• the opportunity to experience local culture. We headed off the resort to the small mountain village of San Sebastian where we can easily see that simplicity creates happiness. Every Mexican town has a town center or ‘plaza’ that plays music all day until late afternoon – what a lovely and welcoming tradition.
  • the hospitality of the Mexican people.
  • the ocean. Relaxing on the beach is always a wonderful way to feel grounded and at peace.
  • home. Returning home to family and its coziness is always a part of the experience of travel.

Taking holidays (even if you don’t travel), is an important element of self-care. It reminds us that spending time with our loved ones is an important way we can connect – especially when we are not confined to the pressures we often experience as part of our daily routine. And if travelling is a part of holiday plans, we can experience the lovely feeling of escape – an important element in recognizing how necessary it is to purposely plan for fun and play in creating a contented life.

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The Power of “I am”

Words matter. Ask anyone who has been criticized in their childhood, or bullied with words, and they will tell you that it has long lasting effects.

The way we speak to ourselves; therefore, matters. Our internal dialogue is often automatic and we can carry with us the words heard (and now believed) from childhood. Repeat after me:

I am worthless.

I am ugly.

I am unlovable.

We can play around with the words “I am” to incorporate almost anything negative. “I will never meet anyone.” “No matter how hard I try, nothing ever works out for me.” “I have a black cloud following me around.”

We can call it a self-fulfilling prophesy; or we can look at it as the energy that we are sending out into the world. In either case, the result is the same – when we say those words to ourselves, we hear them. And we live them.

It is important to recognize the power of “I am.” Repeat after me:

I am worthy.

I am beautiful.

I am lovable.

Take a deep breath, and say them again. And again. And again. Take any negative statement that has been created in you, and change it. Say it before you believe it. Be determined. I guarantee you, it will change how you see yourself, and you will begin to see results.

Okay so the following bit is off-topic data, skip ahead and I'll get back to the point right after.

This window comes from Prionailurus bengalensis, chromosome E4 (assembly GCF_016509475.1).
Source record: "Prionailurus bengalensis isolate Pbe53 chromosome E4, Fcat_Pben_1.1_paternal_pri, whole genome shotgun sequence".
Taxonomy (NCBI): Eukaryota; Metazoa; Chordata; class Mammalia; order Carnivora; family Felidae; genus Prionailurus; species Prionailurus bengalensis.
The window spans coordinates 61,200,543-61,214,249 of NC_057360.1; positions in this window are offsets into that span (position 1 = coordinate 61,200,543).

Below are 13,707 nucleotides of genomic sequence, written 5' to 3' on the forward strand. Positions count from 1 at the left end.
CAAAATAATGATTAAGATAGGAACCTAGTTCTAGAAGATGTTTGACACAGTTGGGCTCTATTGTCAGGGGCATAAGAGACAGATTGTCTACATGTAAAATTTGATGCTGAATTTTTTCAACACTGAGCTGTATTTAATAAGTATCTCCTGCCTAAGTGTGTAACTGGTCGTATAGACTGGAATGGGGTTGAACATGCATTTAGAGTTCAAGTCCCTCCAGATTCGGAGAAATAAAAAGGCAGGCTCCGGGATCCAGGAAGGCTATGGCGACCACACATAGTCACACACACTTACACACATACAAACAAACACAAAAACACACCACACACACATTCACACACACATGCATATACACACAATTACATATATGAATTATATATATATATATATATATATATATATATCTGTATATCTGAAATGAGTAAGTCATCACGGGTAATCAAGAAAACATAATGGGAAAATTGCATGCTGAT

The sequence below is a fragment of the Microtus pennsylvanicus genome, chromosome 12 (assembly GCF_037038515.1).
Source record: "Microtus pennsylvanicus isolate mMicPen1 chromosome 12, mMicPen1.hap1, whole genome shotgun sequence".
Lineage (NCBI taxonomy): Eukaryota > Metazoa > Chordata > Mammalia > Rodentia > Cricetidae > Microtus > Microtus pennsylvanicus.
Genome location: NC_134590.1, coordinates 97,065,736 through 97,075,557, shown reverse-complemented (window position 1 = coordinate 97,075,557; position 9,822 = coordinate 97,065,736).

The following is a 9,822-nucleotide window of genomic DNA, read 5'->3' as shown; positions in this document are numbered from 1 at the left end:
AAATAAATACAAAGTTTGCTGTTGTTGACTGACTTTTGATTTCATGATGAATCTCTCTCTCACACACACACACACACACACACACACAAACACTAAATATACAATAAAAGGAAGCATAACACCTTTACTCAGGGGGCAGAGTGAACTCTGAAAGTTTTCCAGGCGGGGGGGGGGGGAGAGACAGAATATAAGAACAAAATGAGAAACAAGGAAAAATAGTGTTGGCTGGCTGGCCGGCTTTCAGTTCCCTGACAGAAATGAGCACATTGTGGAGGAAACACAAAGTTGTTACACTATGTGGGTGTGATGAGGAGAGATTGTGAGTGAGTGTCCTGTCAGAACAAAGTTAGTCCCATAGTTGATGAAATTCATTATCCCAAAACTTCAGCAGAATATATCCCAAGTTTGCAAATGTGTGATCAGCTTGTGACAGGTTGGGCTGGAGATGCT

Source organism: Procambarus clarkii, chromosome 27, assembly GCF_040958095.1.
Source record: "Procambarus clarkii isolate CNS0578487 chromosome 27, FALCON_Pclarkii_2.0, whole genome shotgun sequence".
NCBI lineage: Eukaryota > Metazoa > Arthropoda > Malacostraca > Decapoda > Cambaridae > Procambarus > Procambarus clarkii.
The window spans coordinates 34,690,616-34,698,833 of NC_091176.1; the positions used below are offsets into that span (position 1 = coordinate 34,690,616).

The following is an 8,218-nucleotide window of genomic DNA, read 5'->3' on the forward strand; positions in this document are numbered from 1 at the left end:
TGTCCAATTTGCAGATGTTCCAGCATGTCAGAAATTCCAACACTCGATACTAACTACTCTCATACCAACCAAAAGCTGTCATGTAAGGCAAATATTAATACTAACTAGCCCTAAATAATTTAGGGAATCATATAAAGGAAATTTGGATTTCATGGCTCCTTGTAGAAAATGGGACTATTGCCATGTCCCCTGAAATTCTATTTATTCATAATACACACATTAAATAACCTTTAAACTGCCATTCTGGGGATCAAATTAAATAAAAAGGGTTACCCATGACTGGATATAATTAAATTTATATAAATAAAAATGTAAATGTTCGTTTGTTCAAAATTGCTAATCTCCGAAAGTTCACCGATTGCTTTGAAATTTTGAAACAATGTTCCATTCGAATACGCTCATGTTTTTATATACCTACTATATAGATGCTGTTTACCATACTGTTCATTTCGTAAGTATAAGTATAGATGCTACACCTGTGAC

I am capable. I am worth it. I am brave. I am here for me.

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Important Self-Care Words

When we think about self-care, we often think about the things we do to support and honour ourselves and the time we set aside in order to achieve those tasks. Here is a reminder of some self-care words that, being on our radar, help us to create a satisfying and joyful life:

  • Growth. Are we moving forward? Creating goals for ourselves? The path to progress is movement.
  • Acceptance. Of ourselves; of others. Of knowing that we often can only control our reaction to something or someone.
  • Creativity. Such an important element – for a healthy ‘fill up’, accomplishment and joy.
  • Soulful. How are we feeding our soul? Connecting with our inner spirit is an important element of self-care.
  • Nurturing. Not only of ourselves, but of the loved ones in our lives.
  • Balance. Pretty much the key to everything.
  • Connection. We can find many ways to feel connected to others and ourselves – building our time wisely.
  • Joy. Let us not underestimate the power of feeling contentedness and joy; we can strive for it through our self-care goals.
  • Kindness. Kindness matters – always.

Adopting these words into our overall self-care needs and goals, we aim towards creating a routine for ourselves that best supports us. What are some of your self-care words?